WHAT IS AN OUTSTANDING BALANCE? How Does It Affect Your Credit Card?

what is an outstanding balance

Handling credit card bills is part of managing your personal finances. If you frequently use credit cards, knowing your outstanding balance can assist you in keeping track of how much you owe a credit card company. But, what exactly is an outstanding balance?

Outstanding balance, also known as current balance or balance outstanding, is a statistic on your credit card account that represents the total amount owed. Given that you do not pay immediately when you use a credit card, this figure represents what you are expected to pay at the end of the specified term, which is usually monthly. Continue reading to learn more about outstanding balances and what they represent for your credit.

Definition of Outstanding Balance

An outstanding balance is an amount owed on any interest-bearing debt, such as a credit card. It usually refers to the amount you owe from credit card purchases and other activities. It’s also referred to as your current balance.

Your outstanding balance is the amount you now owe on your card, which may include:

  • Purchases
  • Advances on cash
  • Transfers of balances
  • Charges for interest
  • Fees

Card companies place credit restrictions (spending limits) on your cards. Your outstanding balance influences how much credit (money left to spend) you have available to you. Simply subtract your outstanding balance from your credit limit to find out how much you have left. Also, don’t forget to include any charges that haven’t yet appeared on your credit card statement.

What Is An Outstanding Balance On A Credit Card?

The total unpaid amount on your credit card is referred to as an “outstanding balance,” which is sometimes known as a “current balance.” Purchases, balance transfers, cash advances, interest charges, and fees are all included. Thus, the outstanding amount is a real-time snapshot of your credit card account.

Every time you use your credit card, the outstanding balance changes, even from one minute to the next. For example, if you charge a $75 supper to your credit card, the $75 will be added to your outstanding amount once the transaction posts to your account.

The outstanding amount influences how much credit is accessible at any particular time. Subtract the outstanding debt from your credit limit and add any pending charges that haven’t yet appeared in your account to determine your available credit.

Assume your outstanding balance is $1,500, your credit limit is $5,000, and you have a $200 pending transaction that hasn’t yet appeared on your account. Your available credit at the time is $3,300 ($5,000 minus $1,500 and $200 = $3,300).

Where can you find your account’s outstanding balance? This information can be obtained by going into your account online or using a mobile app, or by contacting the firm that issued the credit card (like American Express, Capital One, Chase, or Citibank).

How Do I Find Out The Outstanding Balance On My Credit Card?

To determine your outstanding balance, log in to your credit card account. Most credit card companies offer online and mobile access. You can also get your outstanding balance by calling the card issuer’s customer care number. On the back of most credit cards, the issuer’s customer support phone number is listed.

Getting rid of your credit card debt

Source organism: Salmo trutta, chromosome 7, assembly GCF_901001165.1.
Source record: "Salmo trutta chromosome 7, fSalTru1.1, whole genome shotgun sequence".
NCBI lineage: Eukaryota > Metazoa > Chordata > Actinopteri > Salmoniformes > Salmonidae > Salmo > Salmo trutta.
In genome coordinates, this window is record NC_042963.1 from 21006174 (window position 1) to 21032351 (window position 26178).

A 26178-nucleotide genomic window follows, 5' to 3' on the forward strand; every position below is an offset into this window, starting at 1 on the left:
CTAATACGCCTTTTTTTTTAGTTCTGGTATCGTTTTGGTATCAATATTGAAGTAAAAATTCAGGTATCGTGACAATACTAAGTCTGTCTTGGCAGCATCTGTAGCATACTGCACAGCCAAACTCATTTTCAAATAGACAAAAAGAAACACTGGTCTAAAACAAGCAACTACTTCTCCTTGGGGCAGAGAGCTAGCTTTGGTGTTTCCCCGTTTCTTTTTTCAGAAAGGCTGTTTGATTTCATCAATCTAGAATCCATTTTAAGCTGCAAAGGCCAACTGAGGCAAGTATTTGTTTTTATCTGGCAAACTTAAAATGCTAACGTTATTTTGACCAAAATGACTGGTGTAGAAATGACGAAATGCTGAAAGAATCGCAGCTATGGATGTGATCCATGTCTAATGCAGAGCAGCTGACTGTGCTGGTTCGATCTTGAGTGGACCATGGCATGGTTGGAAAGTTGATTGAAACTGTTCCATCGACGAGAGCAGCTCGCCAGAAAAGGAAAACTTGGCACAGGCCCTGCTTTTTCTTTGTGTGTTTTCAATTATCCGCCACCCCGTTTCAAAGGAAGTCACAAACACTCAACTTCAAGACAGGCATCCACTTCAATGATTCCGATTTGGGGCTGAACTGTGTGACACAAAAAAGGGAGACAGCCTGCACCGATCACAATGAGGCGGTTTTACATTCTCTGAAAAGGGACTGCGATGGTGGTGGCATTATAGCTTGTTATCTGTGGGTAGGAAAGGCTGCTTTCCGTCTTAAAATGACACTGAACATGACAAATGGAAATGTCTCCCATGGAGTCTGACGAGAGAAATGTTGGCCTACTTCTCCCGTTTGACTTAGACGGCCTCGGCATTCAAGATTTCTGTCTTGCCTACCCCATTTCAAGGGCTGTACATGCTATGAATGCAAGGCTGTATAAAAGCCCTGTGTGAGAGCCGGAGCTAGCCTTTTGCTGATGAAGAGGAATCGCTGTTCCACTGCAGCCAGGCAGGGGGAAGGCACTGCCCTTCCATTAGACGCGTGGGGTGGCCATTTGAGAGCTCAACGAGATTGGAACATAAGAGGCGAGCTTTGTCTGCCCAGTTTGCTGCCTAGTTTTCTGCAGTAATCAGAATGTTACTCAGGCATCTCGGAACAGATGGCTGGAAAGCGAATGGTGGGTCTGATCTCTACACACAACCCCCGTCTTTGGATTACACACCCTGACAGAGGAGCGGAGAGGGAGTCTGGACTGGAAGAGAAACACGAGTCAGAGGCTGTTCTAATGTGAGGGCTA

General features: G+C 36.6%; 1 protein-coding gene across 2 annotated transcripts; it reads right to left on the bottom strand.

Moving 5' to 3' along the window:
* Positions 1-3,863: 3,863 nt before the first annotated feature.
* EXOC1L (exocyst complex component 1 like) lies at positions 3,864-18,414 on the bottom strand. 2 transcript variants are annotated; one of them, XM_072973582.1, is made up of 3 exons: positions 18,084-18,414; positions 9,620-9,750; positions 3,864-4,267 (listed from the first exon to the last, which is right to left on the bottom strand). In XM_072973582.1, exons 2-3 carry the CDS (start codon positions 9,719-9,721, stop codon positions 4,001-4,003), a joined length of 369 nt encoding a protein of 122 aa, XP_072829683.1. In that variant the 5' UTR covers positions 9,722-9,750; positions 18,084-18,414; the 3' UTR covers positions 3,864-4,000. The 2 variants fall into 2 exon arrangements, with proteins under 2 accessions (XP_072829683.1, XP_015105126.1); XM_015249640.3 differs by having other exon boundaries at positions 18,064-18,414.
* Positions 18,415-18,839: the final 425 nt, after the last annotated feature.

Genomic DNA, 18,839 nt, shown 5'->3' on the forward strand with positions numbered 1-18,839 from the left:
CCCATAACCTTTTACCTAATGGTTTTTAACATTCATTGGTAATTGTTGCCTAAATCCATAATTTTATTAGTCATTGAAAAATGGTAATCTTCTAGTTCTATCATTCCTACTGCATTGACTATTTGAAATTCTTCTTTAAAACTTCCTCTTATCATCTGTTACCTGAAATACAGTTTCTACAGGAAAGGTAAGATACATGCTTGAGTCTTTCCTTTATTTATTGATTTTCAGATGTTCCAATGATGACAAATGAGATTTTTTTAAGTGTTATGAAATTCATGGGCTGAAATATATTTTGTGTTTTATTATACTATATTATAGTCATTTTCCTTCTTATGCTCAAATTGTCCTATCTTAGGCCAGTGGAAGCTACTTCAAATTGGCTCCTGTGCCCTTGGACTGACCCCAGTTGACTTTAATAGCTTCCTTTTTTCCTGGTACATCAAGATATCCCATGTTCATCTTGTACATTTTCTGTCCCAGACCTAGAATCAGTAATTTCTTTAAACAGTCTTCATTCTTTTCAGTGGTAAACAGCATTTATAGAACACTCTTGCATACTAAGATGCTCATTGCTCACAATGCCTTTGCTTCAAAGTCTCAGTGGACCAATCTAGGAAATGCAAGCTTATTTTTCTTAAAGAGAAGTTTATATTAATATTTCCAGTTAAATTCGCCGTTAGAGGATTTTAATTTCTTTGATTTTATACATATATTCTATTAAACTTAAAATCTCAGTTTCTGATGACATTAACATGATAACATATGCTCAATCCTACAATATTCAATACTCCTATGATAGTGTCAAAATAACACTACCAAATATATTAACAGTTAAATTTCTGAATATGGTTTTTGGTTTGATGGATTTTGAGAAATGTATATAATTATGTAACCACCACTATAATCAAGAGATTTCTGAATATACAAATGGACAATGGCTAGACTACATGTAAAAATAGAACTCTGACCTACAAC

It’s a good idea to pay off your statement balance each month if you want to keep your credit card company happy. Furthermore, it means that you will not have to pay interest on your purchases.

The best approach is to pay off your entire debt each month. This will assist you to avoid the interest charges that are caused by a positive credit card outstanding balance. It’s not always simple to keep up with credit card payments, and you may occasionally find yourself unable to pay the full debt. In these circumstances, you should make the bare minimum payment to maintain your credit score.

If you’re having trouble keeping up with credit card payments and interest, Buy Now Pay Later (BNPL) could be a quick and cost-effective solution. In a word, these third-party lenders offer interest-free borrowing that can be paid off in manageable installments.

What is the Difference Between the Outstanding Balance and The Remaining Balance?

Assume you used your credit card to make a $500 purchase. Then you access your credit card app. You have a $500 overdue balance, according to the system.

You don’t have $500 to pay down the entire outstanding sum, but you can pay $200. So you mail a $200 payment.

You still owe $300 to the credit card company. That $300 represents your remaining balance.

The terms “remaining balance” and “outstanding balance” refer to the amount you owe your credit card company. The remaining balance is the amount you owe after making a payment. The outstanding balance is the total amount owed (which is sometimes the same as your remaining balance).

What’s the Difference Between an Outstanding Balance and a Statement Balance?

The outstanding balance on your credit card is not the same as the statement balance. Whereas your ongoing balance is a current representation of what you owe, your statement balance refers to the amount of money owed on the prior statement that you received. We can either display this as a monthly balance or a new balance.

In other words, your statement balance reflects all transactions that occurred during the most recent billing period, which is typically monthly. Depending on the current activity on your card, your statement may not always show the same sum as the balance outstanding. For example, if you made a payment after the end date of the monthly statement, you will see a difference between the two amounts.

What Effect Does an Outstanding Balance Have on My Credit Score?

A credit score is determined by a number of things. The first is your credit utilization. That is the percentage of available credit that you are using. Credit utilization accounts for 30% of a FICO® Score.